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U.S. Wheat Farms Declined 40% in Last 20 Years

The United States Department of Agriculture’s Economic Research Service reported earlier this week that “the number of wheat farms in the United States has declined substantially over time. Since 2002, the total number of wheat farms fell by more than 40 percent, from 169,528 in 2002 to 97,014 in 2022, and also more than 7 percent lower from 104,792 farms in 2017.”

In addition to the decline in wheat farms, “wheat production is down slightly, but has been variable year to year,” the USDA ERS reported. “Annual wheat production ranged from about 1.6 billion bushels in marketing year 2002/03 to as much as 2.5 billion bushels in 2008/09. Notably wheat production has not topped 2.0 billion bushels from 2017/18 to 2023/24.”

Number of wheat farms in the U.S. Courtesy of the USDA ERS.
Production Declines

The USDA ERS reported that “much of the decline in U.S. wheat production has been the result of lower area harvested, which dropped from 56 million acres in marketing year 2008/09 to a low of 35.5 million acres in 2022/23. Area harvested has remained below 40 million acres from marketing year 2017/18 through 2023/24.”

Another “major reason for the decline in wheat production and area over time is that wheat has become a rotational crop that is mixed into rotations with more profitable corn or soybean crops,” the ERS said.

According to USDA ERS commodity cost and returns estimates, “production less operating cost, which is a measure of profitability,” has grown a little more than $83 to $185.26 per acre for wheat from 2017 to 2022. For corn, that same measure has more than doubled to $654.46 per acre, while for soybeans it has grown to $441.53 per acre in 2022.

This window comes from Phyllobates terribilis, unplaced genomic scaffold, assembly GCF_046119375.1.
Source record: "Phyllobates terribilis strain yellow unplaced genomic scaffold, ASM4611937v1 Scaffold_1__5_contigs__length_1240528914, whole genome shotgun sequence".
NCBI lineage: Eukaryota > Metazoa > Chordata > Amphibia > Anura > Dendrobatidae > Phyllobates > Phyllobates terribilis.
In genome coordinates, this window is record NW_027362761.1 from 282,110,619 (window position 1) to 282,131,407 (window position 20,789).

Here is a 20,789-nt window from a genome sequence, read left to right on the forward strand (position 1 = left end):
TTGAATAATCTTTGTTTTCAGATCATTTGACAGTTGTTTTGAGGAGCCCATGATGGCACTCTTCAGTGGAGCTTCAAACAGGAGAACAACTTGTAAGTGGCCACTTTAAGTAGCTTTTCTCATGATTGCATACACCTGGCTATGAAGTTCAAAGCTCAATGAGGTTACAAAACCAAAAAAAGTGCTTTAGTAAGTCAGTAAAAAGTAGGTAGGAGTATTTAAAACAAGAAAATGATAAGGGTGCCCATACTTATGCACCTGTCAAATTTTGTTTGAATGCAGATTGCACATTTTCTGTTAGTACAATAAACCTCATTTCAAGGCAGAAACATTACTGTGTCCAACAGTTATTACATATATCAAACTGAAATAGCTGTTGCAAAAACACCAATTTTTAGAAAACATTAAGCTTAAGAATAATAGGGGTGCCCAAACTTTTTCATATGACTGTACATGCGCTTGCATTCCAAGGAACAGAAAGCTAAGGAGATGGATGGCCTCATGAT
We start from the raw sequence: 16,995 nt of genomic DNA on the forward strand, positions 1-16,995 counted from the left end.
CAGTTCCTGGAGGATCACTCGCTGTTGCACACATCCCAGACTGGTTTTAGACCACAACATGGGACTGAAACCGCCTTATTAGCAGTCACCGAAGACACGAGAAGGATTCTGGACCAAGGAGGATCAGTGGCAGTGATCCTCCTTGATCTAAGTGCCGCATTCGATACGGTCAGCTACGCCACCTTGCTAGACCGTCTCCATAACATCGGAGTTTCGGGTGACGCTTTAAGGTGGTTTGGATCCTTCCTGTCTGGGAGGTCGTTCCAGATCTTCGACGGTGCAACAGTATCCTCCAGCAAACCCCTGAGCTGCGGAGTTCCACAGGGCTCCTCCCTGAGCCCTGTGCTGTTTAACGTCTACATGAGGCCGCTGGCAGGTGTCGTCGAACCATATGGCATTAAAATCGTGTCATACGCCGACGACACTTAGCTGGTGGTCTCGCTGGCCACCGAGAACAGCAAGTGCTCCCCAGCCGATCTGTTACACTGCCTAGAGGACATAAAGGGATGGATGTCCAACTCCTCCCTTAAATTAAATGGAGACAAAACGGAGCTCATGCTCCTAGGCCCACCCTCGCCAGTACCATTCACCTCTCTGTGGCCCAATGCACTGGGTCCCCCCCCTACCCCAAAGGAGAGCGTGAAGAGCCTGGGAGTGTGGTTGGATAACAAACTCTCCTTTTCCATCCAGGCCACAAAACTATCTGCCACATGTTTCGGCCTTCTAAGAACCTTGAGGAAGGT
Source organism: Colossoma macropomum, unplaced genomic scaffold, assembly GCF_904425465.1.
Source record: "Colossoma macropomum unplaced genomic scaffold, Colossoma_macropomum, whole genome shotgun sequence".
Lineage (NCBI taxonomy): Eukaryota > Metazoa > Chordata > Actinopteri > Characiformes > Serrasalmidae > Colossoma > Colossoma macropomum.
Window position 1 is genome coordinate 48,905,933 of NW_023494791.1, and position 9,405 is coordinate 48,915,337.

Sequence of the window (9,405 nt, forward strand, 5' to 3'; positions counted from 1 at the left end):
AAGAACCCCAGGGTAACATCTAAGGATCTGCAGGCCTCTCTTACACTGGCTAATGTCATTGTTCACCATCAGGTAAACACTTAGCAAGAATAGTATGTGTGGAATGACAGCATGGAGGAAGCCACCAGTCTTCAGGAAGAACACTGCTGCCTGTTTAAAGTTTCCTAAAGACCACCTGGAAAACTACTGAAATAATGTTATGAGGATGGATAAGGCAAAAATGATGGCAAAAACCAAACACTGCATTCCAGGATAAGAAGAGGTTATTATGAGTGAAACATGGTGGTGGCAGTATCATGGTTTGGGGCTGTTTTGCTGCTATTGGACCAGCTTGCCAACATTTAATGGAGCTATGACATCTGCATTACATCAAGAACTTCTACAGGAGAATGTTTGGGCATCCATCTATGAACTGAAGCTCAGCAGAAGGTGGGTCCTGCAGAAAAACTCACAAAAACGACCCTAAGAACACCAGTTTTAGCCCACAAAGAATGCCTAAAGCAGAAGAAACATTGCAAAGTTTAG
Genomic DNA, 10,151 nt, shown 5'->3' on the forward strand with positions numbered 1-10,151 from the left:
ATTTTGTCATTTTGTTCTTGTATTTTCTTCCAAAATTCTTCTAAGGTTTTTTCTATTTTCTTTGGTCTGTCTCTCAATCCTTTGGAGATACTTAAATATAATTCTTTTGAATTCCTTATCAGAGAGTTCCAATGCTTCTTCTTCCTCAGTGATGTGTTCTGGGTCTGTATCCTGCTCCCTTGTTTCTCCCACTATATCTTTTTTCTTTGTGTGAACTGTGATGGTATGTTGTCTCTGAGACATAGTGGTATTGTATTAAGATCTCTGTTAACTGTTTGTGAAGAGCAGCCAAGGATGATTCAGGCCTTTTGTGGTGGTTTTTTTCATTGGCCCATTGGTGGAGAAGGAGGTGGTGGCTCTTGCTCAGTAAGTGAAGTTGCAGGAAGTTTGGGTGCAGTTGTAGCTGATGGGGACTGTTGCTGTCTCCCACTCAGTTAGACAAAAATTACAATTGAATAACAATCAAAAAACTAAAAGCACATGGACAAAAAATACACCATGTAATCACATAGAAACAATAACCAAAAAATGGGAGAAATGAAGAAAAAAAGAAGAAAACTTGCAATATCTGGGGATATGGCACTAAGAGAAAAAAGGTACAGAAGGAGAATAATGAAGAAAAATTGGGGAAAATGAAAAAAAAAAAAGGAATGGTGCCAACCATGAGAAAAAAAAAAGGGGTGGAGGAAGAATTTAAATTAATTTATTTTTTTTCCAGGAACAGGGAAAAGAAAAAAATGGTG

“Additional factors include changing farming practices, the development of seed varieties for corn and soybeans that are more conducive to growing conditions in areas traditionally planted to wheat, and other technological developments,” the ERS reported.

Farm Declines

The ERS reported that “the reduction in the number of farms reporting wheat harvested area occurred across all classes. The number of farms producing Durum wheat saw the largest percentage reduction, down nearly 60 percent from the 2002 Census and 30 percent from the 2017 Census. The next largest reduction was in other spring wheat farms with a 43-percent reduction from 2002 and a 14-percent reduction from the 2017 Census of Agriculture.”

As of 2022, Kansas now accounts for 15% of all wheat farms in the United States, followed by North Dakota and Ohio. Only a handful of states had increases in the total number of wheat farms from 2017 to 2022, including Pennsylvania, Wisconsin, Georgia, Mississippi and Kentucky, the ERS said.

Changes in wheat farms by state. Courtesy of the USDA ERS.

The ERS also reported that “the number of smaller farms is shrinking at a faster rate than larger farms. Between 2017 and 2022, all but the largest wheat farms (specifically, those from 1 to 2,999 acres) saw reductions anywhere from 4 percent for farms between 100 and 249 acres to 11 percent lower for farms in the 250-to-499 acres category.”

“Overall, the 2022 Census of Agriculture shows a continuation of a much longer-term trend,” the ERS wrote. “The number of wheat farms continues to shrink across all but the largest farm sizes. The average farm size continues to grow as the number of smaller farms declines and larger farms increase in number.”

Ryan Hanrahan is the farm policy news editor and social media director for the farmdoc project. He has previously worked in local news, primarily as an agriculture journalist in the American West. He is a graduate of the University of Missouri (B.S. Science & Agricultural Journalism).

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